BAGHOUZ, Syria (Reuters) - Islamic State’s final enclave in eastern Syria was pounded with air strikes and artillery on Monday in a U.S.-backed assault aimed at wiping out the last shred of its territorial rule that once spanned a third of Syria and Iraq.
Fires raged after dark in the enclave at Baghouz near the Iraqi border as it was targeted with rockets and thick plumes of smoke rose from the area, Reuters TV footage showed. Heavy gunfire could be heard and flares lit up the night sky.
The U.S.-backed Syrian Democratic Forces (SDF) said earlier its fighters were encountering sniper fire and landmines and advancing slowly to avoid losses. The most hardened IS foreign fighters are still holed up in the area, the SDF has said.
Air strikes destroyed IS stores and vehicles, the SDF said.
The defeat of Islamic State at Baghouz will mark a milestone in the campaign against the jihadist group, ending its control of populated territory in the area straddling Iraq and Syria where it suddenly expanded in 2014 and declared a caliphate.
However, the group still operates in remote territory elsewhere and has shown it will continue to mount a potent security threat, with a string of insurgent attacks in both countries.
A U.S. defense official, speaking on the condition of anonymity, said the United States did not believe senior Islamic State leaders were still in Baghouz.
“We’re pretty confident the leadership is not still down in this tiny little, basically hellhole that remains there,” the official said.
“Most of those folks have moved elsewhere as part of our assessment of their movement toward a more clandestine insurgency or preparing for the next fight when they don’t control territory,” the official added.
SDF commander Adnan Afrin said many jihadist fighters had been killed or wounded since the assault began on Sunday. Reuters could not independently confirm the death toll.
Islamic State fighters attempted four suicide attacks but the SDF captured an arms dump, said Mustafa Bali, head of the SDF media office. One SDF fighter was killed and four wounded.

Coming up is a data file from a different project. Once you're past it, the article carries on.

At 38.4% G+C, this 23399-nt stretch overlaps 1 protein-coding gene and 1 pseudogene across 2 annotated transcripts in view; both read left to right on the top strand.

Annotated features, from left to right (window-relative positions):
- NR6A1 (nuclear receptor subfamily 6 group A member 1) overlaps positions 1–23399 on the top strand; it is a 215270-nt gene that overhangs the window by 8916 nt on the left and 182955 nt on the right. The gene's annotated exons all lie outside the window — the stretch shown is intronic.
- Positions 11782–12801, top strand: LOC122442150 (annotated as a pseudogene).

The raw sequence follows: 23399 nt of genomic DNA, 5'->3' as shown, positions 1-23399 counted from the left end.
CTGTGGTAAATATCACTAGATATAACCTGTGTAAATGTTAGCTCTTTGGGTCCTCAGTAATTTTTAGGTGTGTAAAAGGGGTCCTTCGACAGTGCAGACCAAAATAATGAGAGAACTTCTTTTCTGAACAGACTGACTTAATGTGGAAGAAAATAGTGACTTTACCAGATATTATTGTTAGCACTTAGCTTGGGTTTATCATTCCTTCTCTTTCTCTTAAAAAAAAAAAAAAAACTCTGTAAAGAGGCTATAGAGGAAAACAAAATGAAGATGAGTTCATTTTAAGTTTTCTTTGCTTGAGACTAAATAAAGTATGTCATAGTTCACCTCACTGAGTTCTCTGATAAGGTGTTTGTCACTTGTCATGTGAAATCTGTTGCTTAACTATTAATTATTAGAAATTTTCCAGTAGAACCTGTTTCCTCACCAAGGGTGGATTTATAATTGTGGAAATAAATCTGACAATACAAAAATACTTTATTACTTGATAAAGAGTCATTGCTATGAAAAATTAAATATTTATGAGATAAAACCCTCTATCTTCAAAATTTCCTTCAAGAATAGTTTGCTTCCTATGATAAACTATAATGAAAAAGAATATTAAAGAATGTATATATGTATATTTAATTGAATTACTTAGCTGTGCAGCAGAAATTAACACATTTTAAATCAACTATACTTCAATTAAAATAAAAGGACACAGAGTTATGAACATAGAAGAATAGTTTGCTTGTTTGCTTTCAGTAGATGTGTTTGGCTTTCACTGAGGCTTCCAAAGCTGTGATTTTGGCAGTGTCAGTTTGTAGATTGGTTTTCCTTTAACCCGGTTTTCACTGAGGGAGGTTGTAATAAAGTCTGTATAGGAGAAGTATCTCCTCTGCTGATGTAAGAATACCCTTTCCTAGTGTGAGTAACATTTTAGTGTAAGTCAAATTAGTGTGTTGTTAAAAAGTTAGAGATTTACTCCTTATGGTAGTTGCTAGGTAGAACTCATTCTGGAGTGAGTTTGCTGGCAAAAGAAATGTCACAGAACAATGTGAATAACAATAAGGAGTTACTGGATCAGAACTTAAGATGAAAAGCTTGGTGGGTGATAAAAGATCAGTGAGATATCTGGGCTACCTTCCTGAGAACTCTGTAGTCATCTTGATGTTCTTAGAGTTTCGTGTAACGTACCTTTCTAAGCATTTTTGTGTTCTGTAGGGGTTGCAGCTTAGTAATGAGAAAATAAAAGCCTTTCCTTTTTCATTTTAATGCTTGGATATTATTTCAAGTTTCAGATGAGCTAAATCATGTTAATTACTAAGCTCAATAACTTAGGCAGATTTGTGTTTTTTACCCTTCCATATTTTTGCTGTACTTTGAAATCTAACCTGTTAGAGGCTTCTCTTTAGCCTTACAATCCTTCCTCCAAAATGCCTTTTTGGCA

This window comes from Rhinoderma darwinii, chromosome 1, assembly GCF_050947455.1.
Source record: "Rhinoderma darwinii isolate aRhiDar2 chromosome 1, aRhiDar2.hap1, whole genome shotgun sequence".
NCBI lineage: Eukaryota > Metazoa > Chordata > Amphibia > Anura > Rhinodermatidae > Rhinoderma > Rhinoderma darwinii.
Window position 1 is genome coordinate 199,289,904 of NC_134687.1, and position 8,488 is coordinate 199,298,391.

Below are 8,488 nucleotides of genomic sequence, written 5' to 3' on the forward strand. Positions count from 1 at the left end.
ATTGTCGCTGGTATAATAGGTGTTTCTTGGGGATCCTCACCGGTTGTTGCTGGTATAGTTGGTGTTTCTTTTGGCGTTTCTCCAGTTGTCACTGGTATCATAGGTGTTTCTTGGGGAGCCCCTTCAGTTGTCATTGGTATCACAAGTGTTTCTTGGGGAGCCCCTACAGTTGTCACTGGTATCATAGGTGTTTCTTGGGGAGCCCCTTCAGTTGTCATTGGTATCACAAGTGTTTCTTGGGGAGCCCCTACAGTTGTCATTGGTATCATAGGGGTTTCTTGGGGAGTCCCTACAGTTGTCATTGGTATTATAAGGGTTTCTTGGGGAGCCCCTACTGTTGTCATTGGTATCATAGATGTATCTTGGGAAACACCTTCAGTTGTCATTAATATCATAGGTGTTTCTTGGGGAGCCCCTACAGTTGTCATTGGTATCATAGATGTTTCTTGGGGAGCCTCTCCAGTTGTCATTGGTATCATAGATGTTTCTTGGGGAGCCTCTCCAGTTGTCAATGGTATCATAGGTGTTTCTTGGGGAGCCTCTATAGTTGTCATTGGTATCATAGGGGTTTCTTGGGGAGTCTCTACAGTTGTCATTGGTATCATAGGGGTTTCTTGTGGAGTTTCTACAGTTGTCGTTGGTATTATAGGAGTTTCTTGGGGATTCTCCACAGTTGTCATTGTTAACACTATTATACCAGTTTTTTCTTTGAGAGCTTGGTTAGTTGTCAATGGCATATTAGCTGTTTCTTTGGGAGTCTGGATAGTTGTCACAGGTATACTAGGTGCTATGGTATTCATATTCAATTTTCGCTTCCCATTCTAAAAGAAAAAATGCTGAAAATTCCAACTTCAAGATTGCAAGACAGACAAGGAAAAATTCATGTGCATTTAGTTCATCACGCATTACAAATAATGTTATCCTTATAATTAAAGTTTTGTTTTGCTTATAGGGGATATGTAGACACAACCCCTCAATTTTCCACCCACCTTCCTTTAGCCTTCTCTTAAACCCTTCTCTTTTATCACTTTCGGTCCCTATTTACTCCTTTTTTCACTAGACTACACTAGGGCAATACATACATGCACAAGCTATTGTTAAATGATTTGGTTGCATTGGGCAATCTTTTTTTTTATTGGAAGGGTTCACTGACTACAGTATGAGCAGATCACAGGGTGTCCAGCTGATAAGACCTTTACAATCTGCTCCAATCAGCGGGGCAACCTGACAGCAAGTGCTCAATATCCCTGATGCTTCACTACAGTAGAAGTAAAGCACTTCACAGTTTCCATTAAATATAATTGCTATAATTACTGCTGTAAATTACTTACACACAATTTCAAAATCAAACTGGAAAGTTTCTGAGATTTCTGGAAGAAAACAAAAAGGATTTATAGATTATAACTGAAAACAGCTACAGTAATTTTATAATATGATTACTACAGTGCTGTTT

The SDF has held off from a full assault for most of the past few weeks as many thousands of people poured from the enclave, including surrendering fighters, Islamic State supporters, other civilians and some of the group’s captives.
By Sunday evening, no more people had come out, prompting the SDF to start its attack. However on Monday evening a Reuters journalist saw a group of around 100 people, including women and children, coming out of the enclave.
Pro-Syrian government forces hold the opposite bank of the Euphrates across from Baghouz and Iraqi militias are stationed at the border, cutting off any easy escape route for the jihadists.
Inside Baghouz, a squalid area of makeshift shelters, garbage and trenches filmed by Reuters TV on Sunday showed the harsh conditions in the ruins of Islamic State’s ‘caliphate’.
Amid palm trees and scrubby patches of vegetation, rusting cars stood among the bivouacs made by stringing blankets from rope. Oil drums and plastic barrels lay scattered around.
The SDF has shipped most people fleeing the wreckage of Islamic State’s rule over recent weeks to al-Hol in northeast Syria where some 65,000 people now live in a camp that the U.N. says was built to house 20,000.
The obdurate support voiced by many of them for Islamic State, particularly among foreigners, has posed a complex security, legal and moral challenge for both the SDF and their own governments.
Those issues were underscored on Friday with the death of the newborn son of Shamima Begum, a British woman who left to join Islamic State when she was a schoolgirl.
On Monday, the head of the United Nations children’s agency UNICEF said there were about 3,000 children from 43 countries living in al-Hol, along with many more Syrian and Iraqi children, in “extremely dire conditions”.
“Since the 1st of January 2019, every single day, a child has died fleeing the fight against ISIS,” UNICEF head Geert Cappelaere told a news conference in Beirut.
Reporting by Rodi Said in Baghouz; additional reporting by Imad Creidi in Beirut and Idrees Ali in Washington; writing by Angus McDowall/Tom Perry; editing by Angus MacSwan and Grant McCool
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